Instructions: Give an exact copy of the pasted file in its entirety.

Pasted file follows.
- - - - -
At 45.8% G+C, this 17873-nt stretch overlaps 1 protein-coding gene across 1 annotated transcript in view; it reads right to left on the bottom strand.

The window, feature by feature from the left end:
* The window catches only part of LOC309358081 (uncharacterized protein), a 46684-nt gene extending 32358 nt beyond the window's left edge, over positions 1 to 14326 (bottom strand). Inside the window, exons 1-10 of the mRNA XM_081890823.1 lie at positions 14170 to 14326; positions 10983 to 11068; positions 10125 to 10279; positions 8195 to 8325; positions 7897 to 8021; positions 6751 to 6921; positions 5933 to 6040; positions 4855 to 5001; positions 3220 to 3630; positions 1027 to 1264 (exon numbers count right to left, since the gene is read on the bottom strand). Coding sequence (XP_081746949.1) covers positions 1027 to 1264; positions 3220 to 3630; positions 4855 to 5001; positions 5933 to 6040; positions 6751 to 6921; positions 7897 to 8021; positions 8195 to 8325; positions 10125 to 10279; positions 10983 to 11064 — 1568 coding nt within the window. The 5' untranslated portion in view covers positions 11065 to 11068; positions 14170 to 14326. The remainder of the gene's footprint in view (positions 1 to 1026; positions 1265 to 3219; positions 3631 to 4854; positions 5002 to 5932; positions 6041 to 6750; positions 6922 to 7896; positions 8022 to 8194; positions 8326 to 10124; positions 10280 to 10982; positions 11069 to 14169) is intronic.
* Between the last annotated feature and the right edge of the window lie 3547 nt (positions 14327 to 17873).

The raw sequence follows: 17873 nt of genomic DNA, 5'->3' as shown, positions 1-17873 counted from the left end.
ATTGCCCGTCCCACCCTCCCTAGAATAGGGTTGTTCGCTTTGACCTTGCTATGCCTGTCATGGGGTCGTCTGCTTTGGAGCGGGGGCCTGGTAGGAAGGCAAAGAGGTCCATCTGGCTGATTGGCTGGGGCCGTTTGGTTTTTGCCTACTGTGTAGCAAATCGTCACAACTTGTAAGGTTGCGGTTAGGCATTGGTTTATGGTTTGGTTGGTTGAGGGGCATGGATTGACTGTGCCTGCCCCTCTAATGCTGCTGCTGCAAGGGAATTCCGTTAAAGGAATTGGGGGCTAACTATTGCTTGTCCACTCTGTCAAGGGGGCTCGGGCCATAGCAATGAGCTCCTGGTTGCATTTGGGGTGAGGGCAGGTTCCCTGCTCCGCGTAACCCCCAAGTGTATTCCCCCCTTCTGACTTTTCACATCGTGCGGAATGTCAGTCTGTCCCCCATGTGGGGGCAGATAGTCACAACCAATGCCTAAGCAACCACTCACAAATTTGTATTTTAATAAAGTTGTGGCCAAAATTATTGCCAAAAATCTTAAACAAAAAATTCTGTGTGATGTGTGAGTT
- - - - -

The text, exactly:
At 45.8% G+C, this 17873-nt stretch overlaps 1 protein-coding gene across 1 annotated transcript in view; it reads right to left on the bottom strand.

The window, feature by feature from the left end:
* The window catches only part of LOC309358081 (uncharacterized protein), a 46684-nt gene extending 32358 nt beyond the window's left edge, over positions 1 to 14326 (bottom strand). Inside the window, exons 1-10 of the mRNA XM_081890823.1 lie at positions 14170 to 14326; positions 10983 to 11068; positions 10125 to 10279; positions 8195 to 8325; positions 7897 to 8021; positions 6751 to 6921; positions 5933 to 6040; positions 4855 to 5001; positions 3220 to 3630; positions 1027 to 1264 (exon numbers count right to left, since the gene is read on the bottom strand). Coding sequence (XP_081746949.1) covers positions 1027 to 1264; positions 3220 to 3630; positions 4855 to 5001; positions 5933 to 6040; positions 6751 to 6921; positions 7897 to 8021; positions 8195 to 8325; positions 10125 to 10279; positions 10983 to 11064 — 1568 coding nt within the window. The 5' untranslated portion in view covers positions 11065 to 11068; positions 14170 to 14326. The remainder of the gene's footprint in view (positions 1 to 1026; positions 1265 to 3219; positions 3631 to 4854; positions 5002 to 5932; positions 6041 to 6750; positions 6922 to 7896; positions 8022 to 8194; positions 8326 to 10124; positions 10280 to 10982; positions 11069 to 14169) is intronic.
* Between the last annotated feature and the right edge of the window lie 3547 nt (positions 14327 to 17873).

The raw sequence follows: 17873 nt of genomic DNA, 5'->3' as shown, positions 1-17873 counted from the left end.
ATTGCCCGTCCCACCCTCCCTAGAATAGGGTTGTTCGCTTTGACCTTGCTATGCCTGTCATGGGGTCGTCTGCTTTGGAGCGGGGGCCTGGTAGGAAGGCAAAGAGGTCCATCTGGCTGATTGGCTGGGGCCGTTTGGTTTTTGCCTACTGTGTAGCAAATCGTCACAACTTGTAAGGTTGCGGTTAGGCATTGGTTTATGGTTTGGTTGGTTGAGGGGCATGGATTGACTGTGCCTGCCCCTCTAATGCTGCTGCTGCAAGGGAATTCCGTTAAAGGAATTGGGGGCTAACTATTGCTTGTCCACTCTGTCAAGGGGGCTCGGGCCATAGCAATGAGCTCCTGGTTGCATTTGGGGTGAGGGCAGGTTCCCTGCTCCGCGTAACCCCCAAGTGTATTCCCCCCTTCTGACTTTTCACATCGTGCGGAATGTCAGTCTGTCCCCCATGTGGGGGCAGATAGTCACAACCAATGCCTAAGCAACCACTCACAAATTTGTATTTTAATAAAGTTGTGGCCAAAATTATTGCCAAAAATCTTAAACAAAAAATTCTGTGTGATGTGTGAGTT